Another species found in this short grassland was Kindbergia praelonga, or Common Feather-moss. This is another largish moss which, as its name suggests, resembles a feather. Unlike Rhytidiadelphus squarrosus is completely green, including the stem. It has opposite branches with leaves similar in size to those on the green stem. The branches become shorter, like the tip of a feather.

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What I believe to be a frond of Kindbergia praelonga

After examining the grassland, we moved to a small patch of woodland around a quite large but seasonal pond. This pond is one of the few sites outside of the New Forest for Fairy Shrimps, however I needed to have been visiting in summer for a chance to see one of these rare crustaceans.

In this small wood we found a number of common woodland species, including our first liverworts of the outing. The first liverwort I came across was the small but abundant Metzgeria furcata, also known as the Forked Veilwort. This liverwort is very thin and forms small patches on tree trunks with the thalli (the leaves) adpressed to the substrate. It is the most common thallose liverwort and away from the coast, the most frequently encountered Metzgeria species. It also occasionally grows on rocks, although more frequently in the west of Britain where it is generally damper.

Along with that species of Metzgeria we also came across another species of the same genus: Metzgeria fruticulosa, or Bluish Veilwort. This is much less common than M. furcata, and a new species for me. This species is separated from furcata by the gemmae, which is “a small cellular body or bud that can separate to form a new organism”. Metzgeria furcata only produces gemmae rarely in Britain however fruticulosa is almost always gemmiferous, with gemmae located at the tip of the thalli.

We also encountered several patches of the moss Fissidens taxifolius (Common Pocket-moss) on the soil on the steep bank leading down to the pond. The genus Fissidens is a tricky genus for beginners as specimens often need close examination, either in the field with a hand lens or with a microscope. Luckily I was with lots of people much more knowledgeable than myself, so the specimens we found were quickly identified as this species.

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A species of Fissidens from the Cotswolds last year

After recording everything that could be found in that small patch of woodland we headed to a habitat I have never explored before: a WW1 trench! There were a number of very interesting bryophyte species in this trench that was used for training in the Great War, including one of the least common bryophytes of the meeting: Aulacomnium androgynumThe common name of this species is Drumsticks, named after the very distinctive reproductive feature, which comprises of a long stalk with a ball of gemmae at the vertex.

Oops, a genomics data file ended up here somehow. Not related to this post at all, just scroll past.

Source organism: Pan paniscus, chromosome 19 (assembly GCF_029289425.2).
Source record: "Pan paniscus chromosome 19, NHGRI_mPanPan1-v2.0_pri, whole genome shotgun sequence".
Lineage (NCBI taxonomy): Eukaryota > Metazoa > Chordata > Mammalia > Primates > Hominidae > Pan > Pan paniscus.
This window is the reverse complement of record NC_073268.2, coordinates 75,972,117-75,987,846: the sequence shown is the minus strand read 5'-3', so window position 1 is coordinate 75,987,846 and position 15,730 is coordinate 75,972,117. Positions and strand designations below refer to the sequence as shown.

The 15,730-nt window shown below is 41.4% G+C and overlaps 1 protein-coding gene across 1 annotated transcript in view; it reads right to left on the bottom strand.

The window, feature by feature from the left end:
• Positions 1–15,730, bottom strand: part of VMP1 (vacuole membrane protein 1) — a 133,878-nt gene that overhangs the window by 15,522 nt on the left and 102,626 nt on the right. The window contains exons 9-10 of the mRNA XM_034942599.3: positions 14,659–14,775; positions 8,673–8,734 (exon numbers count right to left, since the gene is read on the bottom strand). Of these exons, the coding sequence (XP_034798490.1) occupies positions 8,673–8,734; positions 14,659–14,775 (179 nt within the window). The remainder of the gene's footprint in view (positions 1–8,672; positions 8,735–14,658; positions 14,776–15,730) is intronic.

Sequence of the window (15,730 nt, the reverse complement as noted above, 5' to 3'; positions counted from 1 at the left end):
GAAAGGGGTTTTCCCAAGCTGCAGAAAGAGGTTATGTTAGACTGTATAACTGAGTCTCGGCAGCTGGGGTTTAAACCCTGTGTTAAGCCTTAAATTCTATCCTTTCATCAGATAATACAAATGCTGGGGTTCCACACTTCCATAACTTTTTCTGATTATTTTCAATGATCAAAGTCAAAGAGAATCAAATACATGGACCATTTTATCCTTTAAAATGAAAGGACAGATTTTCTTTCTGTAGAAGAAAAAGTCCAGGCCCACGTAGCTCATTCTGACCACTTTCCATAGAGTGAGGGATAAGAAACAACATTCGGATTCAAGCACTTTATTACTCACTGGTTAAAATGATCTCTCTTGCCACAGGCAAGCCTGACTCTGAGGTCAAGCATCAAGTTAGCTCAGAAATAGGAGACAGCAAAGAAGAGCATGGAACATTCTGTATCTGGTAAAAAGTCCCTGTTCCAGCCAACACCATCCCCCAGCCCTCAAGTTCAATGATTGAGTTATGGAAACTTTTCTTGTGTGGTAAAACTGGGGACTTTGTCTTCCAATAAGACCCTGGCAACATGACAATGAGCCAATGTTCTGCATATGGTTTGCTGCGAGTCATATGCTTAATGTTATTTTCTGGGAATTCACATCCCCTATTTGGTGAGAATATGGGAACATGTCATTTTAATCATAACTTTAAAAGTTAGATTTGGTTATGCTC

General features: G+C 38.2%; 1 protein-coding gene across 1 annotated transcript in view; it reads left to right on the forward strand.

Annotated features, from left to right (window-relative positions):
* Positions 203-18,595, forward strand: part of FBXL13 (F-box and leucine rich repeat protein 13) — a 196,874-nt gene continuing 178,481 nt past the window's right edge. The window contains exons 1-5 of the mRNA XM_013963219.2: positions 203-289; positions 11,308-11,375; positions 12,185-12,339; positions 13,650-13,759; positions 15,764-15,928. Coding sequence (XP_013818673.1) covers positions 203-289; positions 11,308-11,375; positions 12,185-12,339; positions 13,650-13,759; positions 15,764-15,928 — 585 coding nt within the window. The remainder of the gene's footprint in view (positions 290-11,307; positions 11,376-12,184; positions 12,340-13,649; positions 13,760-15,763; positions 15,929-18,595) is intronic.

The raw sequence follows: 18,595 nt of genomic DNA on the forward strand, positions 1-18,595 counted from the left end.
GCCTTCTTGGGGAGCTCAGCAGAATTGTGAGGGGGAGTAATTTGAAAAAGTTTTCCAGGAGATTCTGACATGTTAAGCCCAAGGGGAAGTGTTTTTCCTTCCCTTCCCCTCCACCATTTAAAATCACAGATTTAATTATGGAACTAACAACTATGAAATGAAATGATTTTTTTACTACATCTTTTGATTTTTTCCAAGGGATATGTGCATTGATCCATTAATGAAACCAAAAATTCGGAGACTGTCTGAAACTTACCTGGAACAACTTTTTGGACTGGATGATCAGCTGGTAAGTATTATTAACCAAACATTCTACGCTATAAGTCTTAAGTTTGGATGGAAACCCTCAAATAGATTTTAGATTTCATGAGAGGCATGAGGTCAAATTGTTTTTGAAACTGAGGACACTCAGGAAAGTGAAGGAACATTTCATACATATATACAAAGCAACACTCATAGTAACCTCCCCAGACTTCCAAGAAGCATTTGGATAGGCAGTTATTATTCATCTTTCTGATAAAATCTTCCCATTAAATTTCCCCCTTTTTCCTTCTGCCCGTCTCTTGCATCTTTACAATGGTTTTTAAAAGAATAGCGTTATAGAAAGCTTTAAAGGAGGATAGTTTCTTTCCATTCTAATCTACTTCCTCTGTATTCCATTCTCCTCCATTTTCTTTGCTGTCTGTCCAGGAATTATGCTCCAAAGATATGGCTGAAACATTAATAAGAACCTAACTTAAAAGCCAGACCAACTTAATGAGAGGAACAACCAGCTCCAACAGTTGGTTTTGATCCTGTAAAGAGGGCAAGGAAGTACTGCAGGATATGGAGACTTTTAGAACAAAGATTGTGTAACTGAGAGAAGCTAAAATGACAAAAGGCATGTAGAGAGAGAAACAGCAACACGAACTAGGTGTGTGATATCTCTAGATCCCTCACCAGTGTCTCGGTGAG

A variety of different mosses and liverworts were not the only new species I found in the wartime trench. There were also a range of ferns growing on the muddy bank and luckily a member of the Sussex Botanical Recording Society, Helen Proctor, was on hand to help me identify a few. Most were common species that I had recorded before, however one was a common species that I hadn’t recorded before! This was the Broad Buckler-Fern, Dryopteris dilatata. Distinguishing this species confidently from other species is possible by looking at the brown, papery scales on the stem. If these scales have a dark centre, then they belong to the Broad Buckler-Fern.

After a thorough exploration of the trenches, we moved on to an area of damp heath. Here there were Sphagnums aplenty! Sphagnums are large mosses which love damp, boggy habitats on the edges of streams and other water bodies as well as in bogs and marshes. The genus is quite easy to identify from other mosses due to its size and elongated, upright shape with a thick capitulum, which is a compact head containing new branches. However, identifying Sphagnums to species level is much trickier! For a confident identification one will need good literature, such as the key in the British Bryological Society’s Mosses and Liverworts of Britain and Ireland: a field guide. Fortunately there was also a Sphagnum expert with us who was able to verify what we found. I was quite pleased at the number of Sphagnum species we recorded on the outing: compactum, fallax, capillifolium, papillosum, palustre and fimbriatum. However, this is only a small fraction of the species of Sphagnum in the UK!

While we were examining the Sphagnum one of the members of the field outing flushed a medium-sized, stocky bird from the leaf litter. It flew high in the direction of the road. I stared at it as it flew off with my mouth agape for a fraction of a second, before I exclaimed: Woodcock! These plump wading birds are related to the Snipes, however they are unusual in that they are nocturnal; they often feed away from water (on moist pastures for example) and they roost in woodlands. Woodcock was one of my bogey birds: species that I really should have seen but hadn’t. I have traipsed through many woods in my local area hoping to disturb one from its daytime rest, which is by far the easiest and most common way to spot a Woodcock, without any luck. Therefore I was exceedingly pleased to have finally come across one.

Soon after we flushed the Woodcock, it was time for me to head off. When I arrived back home I counted up the number of new species I had found and I was pleased that I had just made it to 2000, with Woodcock being species number 2000! Now it is time to think of a new target to keep me motivated to find more interesting wildlife. My next PSL target is to reach 3000 species by my 15th birthday in August 2018.